(Reuters) - Lance Armstrong’s triumph over cancer and his fundraising efforts make him an effective pitchman even after his status as one of history’s greatest cyclists was tarnished by the U.S. Anti-Doping Agency’s decision to strip him of his championship titles, marketing experts say.
Nike Inc, the world’s largest sportswear maker, top beer maker Anheuser-Busch InBev and sunglass maker Oakley, owned by Luxottica, all said they would stand by the 40-year-old American, who on Friday lost his record seven Tour de France wins after he decided to stop fighting USADA charges that he used performance-enhancing drugs.
“Lance has stated his innocence and has been unwavering on this position. Nike plans to continue to support Lance and the Lance Armstrong Foundation, a foundation that Lance created to serve cancer survivors,” Nike said in a statement.
Other sponsors including Trek Bicycle Corp, a leading bike maker, and 24 Hour Fitness, which operates fitness clubs, said they were monitoring the situation.
Texas-born Armstrong has been one of the most successful and polarizing cyclists of all time, surviving testicular cancer to win the Tour de France an unprecedented seven times from 1999 to 2005. He has become a prominent advocate for cancer research and awareness through the Lance Armstrong Foundation and Livestrong mission.
But Armstrong has also been fighting allegations that he had doped throughout his career. He maintained his innocence in a statement on Thursday, but said he no longer had the stomach to contest the USADA’s charges, saying “enough is enough.”
Robert Boland, professor of sports management at New York University, said Armstrong’s extensive work on cancer has made him a hero to many, and will help blunt the impact of the doping allegations.
Livestrong has raised over $470 million for cancer research, in part through the sale of its yellow wristband that became a global phenomenon with over 84 million bands distributed.
“His story has not been diminished. Here’s a guy who essentially was at death’s door with cancer and came back. That example still makes him very compelling,” Boland said.
Still, Boland said it would be difficult for Armstrong to continue to endorse bicycles or bicycle equipment, since he has now been banned from competitions. “If he can’t show up at certain events, how do you use him?”
Armstrong’s net worth has been estimated at roughly $125 million. According to Forbes magazine, he earns more than $10 million a year in speaking fees and endorsement deals.
Any impact on his earning potential is mitigated by the fact that Armstrong is retired - he last participated in the Tour de France in 2010 - unlike Tiger Woods who almost three years ago faced scandal when he was at the height of his golf powers.
But retired athletes can still rake in millions from a robust calendar of speaking engagements, such as giving a keynote speech at a trade show.
Armstrong earns $150,000 per speaking engagement and that he does about twenty per year, according to his agent, Bill Stapleton, who predicted that Armstrong will remain “incredibly marketable” because his fans will stay loyal.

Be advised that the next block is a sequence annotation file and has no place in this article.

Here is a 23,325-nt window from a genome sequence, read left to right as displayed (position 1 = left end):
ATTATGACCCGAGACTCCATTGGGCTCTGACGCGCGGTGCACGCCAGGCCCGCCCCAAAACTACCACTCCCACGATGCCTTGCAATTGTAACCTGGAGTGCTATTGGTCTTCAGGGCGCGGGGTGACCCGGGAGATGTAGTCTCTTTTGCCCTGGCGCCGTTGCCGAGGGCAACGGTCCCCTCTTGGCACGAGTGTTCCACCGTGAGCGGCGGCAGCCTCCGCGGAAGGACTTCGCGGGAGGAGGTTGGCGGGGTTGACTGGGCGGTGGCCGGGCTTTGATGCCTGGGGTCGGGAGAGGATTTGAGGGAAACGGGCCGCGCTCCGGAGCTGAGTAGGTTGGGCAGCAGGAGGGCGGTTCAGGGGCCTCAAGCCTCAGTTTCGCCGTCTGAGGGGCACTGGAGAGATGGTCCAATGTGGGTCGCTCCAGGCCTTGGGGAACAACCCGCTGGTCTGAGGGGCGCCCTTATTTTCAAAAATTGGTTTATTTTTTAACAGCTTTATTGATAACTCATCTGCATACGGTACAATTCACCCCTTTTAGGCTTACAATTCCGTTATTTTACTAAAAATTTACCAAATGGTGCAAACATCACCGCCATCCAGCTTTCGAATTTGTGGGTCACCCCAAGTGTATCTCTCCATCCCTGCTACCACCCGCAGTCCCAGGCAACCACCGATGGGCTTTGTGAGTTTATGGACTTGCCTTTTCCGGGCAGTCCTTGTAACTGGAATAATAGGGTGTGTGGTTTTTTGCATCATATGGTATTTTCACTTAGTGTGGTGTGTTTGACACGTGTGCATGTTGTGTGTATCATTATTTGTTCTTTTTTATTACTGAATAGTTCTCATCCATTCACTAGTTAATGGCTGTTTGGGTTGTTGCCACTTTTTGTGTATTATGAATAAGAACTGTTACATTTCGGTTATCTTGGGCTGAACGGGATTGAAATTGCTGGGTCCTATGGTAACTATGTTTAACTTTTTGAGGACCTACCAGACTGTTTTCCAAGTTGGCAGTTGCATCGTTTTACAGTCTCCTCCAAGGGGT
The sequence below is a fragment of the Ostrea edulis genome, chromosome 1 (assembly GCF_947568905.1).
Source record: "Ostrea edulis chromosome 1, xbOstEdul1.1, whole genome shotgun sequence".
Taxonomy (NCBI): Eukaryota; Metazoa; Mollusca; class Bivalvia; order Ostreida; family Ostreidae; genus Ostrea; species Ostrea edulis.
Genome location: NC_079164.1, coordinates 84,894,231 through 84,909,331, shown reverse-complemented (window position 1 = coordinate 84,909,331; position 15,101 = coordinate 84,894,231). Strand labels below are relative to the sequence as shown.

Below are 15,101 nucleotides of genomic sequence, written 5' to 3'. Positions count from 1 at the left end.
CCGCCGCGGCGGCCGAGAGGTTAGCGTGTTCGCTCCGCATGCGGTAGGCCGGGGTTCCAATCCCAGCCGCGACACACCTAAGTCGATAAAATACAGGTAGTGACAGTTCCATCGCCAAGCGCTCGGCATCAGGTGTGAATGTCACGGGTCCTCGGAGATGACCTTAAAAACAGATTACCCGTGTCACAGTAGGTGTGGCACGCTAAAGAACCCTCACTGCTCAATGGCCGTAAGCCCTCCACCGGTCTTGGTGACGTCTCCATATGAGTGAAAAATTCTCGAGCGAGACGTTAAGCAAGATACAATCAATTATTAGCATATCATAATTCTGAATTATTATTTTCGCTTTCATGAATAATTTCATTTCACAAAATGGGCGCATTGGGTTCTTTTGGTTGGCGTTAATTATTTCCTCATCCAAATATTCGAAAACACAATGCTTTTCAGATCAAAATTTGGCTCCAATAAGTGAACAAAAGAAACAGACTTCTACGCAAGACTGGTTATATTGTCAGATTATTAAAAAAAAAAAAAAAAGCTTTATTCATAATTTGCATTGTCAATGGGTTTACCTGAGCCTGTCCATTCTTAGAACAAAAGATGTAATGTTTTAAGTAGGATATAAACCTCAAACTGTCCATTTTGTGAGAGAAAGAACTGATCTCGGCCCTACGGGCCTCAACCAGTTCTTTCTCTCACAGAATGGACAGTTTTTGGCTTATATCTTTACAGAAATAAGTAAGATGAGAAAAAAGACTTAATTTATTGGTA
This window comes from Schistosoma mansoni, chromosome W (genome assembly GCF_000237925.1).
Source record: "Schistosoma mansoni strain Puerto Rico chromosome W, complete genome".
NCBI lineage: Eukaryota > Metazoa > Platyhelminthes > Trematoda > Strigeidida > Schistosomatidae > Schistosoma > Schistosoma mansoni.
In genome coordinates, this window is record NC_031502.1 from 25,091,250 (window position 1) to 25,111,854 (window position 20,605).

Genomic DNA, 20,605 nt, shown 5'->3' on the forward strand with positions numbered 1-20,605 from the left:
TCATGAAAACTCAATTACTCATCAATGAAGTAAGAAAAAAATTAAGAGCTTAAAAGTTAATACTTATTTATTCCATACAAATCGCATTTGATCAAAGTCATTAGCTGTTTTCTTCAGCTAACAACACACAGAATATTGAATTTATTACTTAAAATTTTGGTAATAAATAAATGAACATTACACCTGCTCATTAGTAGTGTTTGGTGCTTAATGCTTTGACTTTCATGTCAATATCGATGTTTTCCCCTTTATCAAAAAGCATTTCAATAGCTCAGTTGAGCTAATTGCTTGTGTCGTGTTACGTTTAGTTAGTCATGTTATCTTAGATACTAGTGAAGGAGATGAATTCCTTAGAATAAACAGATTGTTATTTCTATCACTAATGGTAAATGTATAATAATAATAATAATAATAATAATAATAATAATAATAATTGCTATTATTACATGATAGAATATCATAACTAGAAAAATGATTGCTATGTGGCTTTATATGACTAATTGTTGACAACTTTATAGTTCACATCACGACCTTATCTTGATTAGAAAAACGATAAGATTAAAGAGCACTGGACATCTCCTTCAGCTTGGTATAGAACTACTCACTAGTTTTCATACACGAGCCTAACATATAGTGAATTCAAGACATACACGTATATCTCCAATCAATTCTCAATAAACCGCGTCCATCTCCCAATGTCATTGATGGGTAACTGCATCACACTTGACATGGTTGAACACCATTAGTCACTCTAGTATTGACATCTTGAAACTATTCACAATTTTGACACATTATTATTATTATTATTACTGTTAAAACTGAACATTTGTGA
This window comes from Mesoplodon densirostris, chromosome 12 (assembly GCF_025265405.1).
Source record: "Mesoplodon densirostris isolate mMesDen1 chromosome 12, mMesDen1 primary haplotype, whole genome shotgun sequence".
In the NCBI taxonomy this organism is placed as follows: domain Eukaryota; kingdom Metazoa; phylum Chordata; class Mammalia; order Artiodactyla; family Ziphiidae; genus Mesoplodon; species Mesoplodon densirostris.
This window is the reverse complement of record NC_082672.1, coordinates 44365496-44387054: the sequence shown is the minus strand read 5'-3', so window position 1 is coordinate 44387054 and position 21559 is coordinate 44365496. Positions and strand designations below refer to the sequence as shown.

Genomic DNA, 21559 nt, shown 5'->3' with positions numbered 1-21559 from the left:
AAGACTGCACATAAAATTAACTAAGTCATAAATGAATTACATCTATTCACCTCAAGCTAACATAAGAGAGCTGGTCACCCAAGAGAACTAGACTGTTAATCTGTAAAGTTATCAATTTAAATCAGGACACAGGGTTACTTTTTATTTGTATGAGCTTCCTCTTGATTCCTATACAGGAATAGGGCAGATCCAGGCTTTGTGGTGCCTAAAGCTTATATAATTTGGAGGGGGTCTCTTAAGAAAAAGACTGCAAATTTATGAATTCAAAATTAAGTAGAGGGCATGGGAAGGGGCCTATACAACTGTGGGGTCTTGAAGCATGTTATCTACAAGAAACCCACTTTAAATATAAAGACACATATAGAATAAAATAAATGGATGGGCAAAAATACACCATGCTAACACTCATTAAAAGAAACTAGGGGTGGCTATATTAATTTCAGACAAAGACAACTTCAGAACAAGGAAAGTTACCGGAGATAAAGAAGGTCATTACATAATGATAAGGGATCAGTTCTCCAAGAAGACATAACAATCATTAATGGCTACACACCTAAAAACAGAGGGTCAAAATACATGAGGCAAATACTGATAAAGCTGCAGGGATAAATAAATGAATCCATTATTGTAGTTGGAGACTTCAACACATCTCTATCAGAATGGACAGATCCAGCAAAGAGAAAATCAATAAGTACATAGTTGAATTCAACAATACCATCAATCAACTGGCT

“I think if we talked in five years, he’ll still be making speeches, he’ll still have his sponsors, and his foundation will have made over a billion dollars,” Stapleton told Reuters.
Indeed, the Lance Armstrong Foundation said that it had seen a 30 percent spike in donations on Friday, and that the nonprofit group had seen an outpouring of support for the cyclist.
SportsOneSource analyst Matt Powell said some sponsors might downplay Armstrong for a little while but that as long as he is not actually proven to have taken drugs, they should resume.
“I don’t think it will affect his sponsors unless at some point it’s proven that he’s taken drugs,” Powell said.
AB InBev said Armstrong would continue to be a spokesman for its beer, Michelob Ultra. “He has inspired millions with his athletic achievement and his commitment to helping cancer survivors and their families,” said Paul Chibe, vice president of U.S. marketing.
Armstrong is also co-owner of Honey Stinger, a maker of energy bars and gels based in Steamboat Springs, Colorado. The company said it will continue working with him and will continue to support the Lance Armstrong Foundation.
There was no immediate comment from Armstrong’s other corporate sponsors, including RadioShack and exercise bike maker Johnson Health Tech.
George Belch, a founder of San Diego State University’s Sports Business MBA program, said Armstrong was less of a draw for major advertisers since his retirement.
“I don’t see the Fortune 500 companies knocking on his door anymore,” Belch said, though he guessed that Armstrong would continue to be attractive to smaller brands.
Armstrong signed a three-year deal with Michelob in October 2009. The company said it was sticking by Armstrong but did not say whether it would renew the relationship.
Reporting by Phil Wahba and Martinne Geller in New York; Additional reporting by Nivedita Bhattacharjee in Chicago, Dhanya Skariachan in New York and Corrie MacLaggan in Austin, Texas; Editing by Tiffany Wu, Phil Berlowitz and Tim Dobbyn